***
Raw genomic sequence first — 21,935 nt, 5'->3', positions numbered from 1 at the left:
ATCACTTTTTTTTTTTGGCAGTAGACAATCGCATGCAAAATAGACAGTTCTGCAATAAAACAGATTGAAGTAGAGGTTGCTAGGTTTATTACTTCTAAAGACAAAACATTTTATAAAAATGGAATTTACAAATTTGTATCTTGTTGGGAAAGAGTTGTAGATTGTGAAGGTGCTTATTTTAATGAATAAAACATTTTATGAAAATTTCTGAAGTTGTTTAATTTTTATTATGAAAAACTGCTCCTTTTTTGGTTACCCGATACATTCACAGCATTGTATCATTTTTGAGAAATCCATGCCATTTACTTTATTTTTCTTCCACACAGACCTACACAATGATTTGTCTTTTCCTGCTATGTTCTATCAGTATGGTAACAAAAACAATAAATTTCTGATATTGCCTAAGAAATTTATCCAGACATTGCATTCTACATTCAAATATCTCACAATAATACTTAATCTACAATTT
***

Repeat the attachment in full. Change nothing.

Raw genomic sequence first — 21,935 nt, 5'->3', positions numbered from 1 at the left:
ATCACTTTTTTTTTTTGGCAGTAGACAATCGCATGCAAAATAGACAGTTCTGCAATAAAACAGATTGAAGTAGAGGTTGCTAGGTTTATTACTTCTAAAGACAAAACATTTTATAAAAATGGAATTTACAAATTTGTATCTTGTTGGGAAAGAGTTGTAGATTGTGAAGGTGCTTATTTTAATGAATAAAACATTTTATGAAAATTTCTGAAGTTGTTTAATTTTTATTATGAAAAACTGCTCCTTTTTTGGTTACCCGATACATTCACAGCATTGTATCATTTTTGAGAAATCCATGCCATTTACTTTATTTTTCTTCCACACAGACCTACACAATGATTTGTCTTTTCCTGCTATGTTCTATCAGTATGGTAACAAAAACAATAAATTTCTGATATTGCCTAAGAAATTTATCCAGACATTGCATTCTACATTCAAATATCTCACAATAATACTTAATCTACAATTT